Scientists looked at data on the climate, as well as on tree rings dating back to 900 years, providing insight into moisture levels in soil over a long period of time.

The team showed that as the amount of greenhouse gasses pumped into the atmosphere rose following the industrial revolution, droughts spiked between 1900 and 1949. They then dropped between 1950 and 1975, when more aerosols were used: chemicals that can affect how much it rains and how clouds form. Since 1981, drought levels rose again, likely due to the rise in greenhouse gas emissions and government crackdowns on the use of aerosols. The team predicts the trend will continue in the coming years.

“The human consequences of this, particularly drying over large parts of North America and Eurasia, are likely to be severe,” the authors warned.


Graphene aerogel is one graphene composite that can be produced through SLA 3D printing.

Exploring the possibilities of graphene in 3D

As discoveries around graphene applications abound, many are wondering if it can be scaled to 3D. This could have revolutionary effects. The 3D printing of graphene has appeared impossible because of its structure. But if it’s mixed with a binder, you’re in luck.

One creative approach to graphene 3D printing comes from a collaboration between Lawrence Livermore and Virginia Tech College of Engineering. The research team has developed a new way to 3D print graphene that’s capable of making precise objects formed into any shape you can think of.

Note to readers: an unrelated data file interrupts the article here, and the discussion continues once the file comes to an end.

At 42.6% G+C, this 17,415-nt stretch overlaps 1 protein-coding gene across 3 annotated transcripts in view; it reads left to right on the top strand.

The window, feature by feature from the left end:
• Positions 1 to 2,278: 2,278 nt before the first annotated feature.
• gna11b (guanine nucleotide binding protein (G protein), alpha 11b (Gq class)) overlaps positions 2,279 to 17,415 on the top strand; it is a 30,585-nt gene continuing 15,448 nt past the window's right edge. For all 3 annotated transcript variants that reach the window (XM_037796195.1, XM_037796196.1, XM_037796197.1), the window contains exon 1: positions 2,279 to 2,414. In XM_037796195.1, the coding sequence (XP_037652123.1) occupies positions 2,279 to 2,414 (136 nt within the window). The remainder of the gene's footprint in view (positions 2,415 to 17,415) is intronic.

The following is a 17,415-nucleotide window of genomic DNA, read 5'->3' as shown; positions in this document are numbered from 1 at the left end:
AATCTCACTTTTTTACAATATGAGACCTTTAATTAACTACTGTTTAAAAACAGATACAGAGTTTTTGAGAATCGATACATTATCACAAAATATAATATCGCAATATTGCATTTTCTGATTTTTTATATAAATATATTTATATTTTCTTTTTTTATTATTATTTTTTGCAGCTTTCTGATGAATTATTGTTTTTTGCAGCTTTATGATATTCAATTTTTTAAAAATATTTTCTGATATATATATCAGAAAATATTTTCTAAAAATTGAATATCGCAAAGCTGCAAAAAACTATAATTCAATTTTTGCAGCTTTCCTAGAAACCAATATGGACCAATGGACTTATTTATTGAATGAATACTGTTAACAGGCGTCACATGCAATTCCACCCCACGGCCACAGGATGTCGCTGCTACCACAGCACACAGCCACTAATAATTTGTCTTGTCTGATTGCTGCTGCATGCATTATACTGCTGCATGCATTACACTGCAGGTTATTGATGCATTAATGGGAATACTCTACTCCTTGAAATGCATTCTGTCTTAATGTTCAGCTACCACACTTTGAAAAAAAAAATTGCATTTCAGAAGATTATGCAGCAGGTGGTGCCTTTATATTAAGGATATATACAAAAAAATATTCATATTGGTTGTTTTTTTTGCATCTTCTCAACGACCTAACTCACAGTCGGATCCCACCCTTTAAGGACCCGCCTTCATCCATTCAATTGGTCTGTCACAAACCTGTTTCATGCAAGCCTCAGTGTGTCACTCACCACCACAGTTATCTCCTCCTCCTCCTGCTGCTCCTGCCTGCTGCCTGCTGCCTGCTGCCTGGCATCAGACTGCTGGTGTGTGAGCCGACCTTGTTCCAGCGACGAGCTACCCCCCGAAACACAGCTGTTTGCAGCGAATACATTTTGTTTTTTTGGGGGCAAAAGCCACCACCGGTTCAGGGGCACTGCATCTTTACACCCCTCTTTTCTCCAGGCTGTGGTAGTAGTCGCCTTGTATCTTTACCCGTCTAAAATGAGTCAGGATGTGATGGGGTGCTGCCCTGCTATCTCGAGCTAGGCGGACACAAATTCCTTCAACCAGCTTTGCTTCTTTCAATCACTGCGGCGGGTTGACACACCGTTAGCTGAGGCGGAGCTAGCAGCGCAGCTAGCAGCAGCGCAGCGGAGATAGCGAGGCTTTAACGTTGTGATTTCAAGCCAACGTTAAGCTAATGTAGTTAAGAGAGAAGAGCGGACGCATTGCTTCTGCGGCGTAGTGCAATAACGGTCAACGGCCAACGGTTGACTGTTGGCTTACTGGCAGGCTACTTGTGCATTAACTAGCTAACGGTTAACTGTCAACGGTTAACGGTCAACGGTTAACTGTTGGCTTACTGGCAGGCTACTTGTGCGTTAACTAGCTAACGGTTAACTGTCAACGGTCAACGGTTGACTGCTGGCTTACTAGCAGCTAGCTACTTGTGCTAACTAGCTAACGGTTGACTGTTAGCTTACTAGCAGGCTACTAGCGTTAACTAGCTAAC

The process starts with making a graphene oxide hydrogel. Graphene oxide is a compound similar to graphene, but with oxide integrated with the carbon atoms. The hydrogel is a 3D structure made from polymer chains with cross-links holding the polymer chains together.

The graphene-oxide is then broken apart with ultrasound, and the light-sensitive polymer (hydrogel) is added. Now, research shows it’s possible to use this graphene oxide hydrogel as a resin for 3D printing with micro-stereolithography (SLA) technology. The result is a 3D object that contains graphene-oxide, which gives the printed part a large majority of the properties of graphene.


In a microbial footrace between different species, a fast-growing cell outperforms other cell types, as long as it enjoys the comforts of pure culture. But in real-world conditions, like those found in soil (no shoes, no sugary energy drinks, rough ground), the slower cell types can gain the lead. Image by Northern Arizona University

Dishing the dirt

Soil microbes are wild, unpampered and uncultured.

But to understand their ecology, don't look in laboratory cultures, look in the soil. That's exactly what Lawrence Livermore National Laboratory and Northern Arizona University (NAU) scientists did.

Relationships between microbial genes and performance are often evaluated in the lab in pure cultures, with little validation in nature. The team showed that genomic traits related to laboratory measurements of maximum growth potential failed to predict the growth rates of bacteria in real soil.

"It's very difficult to measure microbial growth in situ," said LLNL's Jennifer Pett-Ridge. "But we use a new method developed by our collaborators in Bruce Hungate's lab at NAU, called quantitative stable isotope probing. It makes all the difference."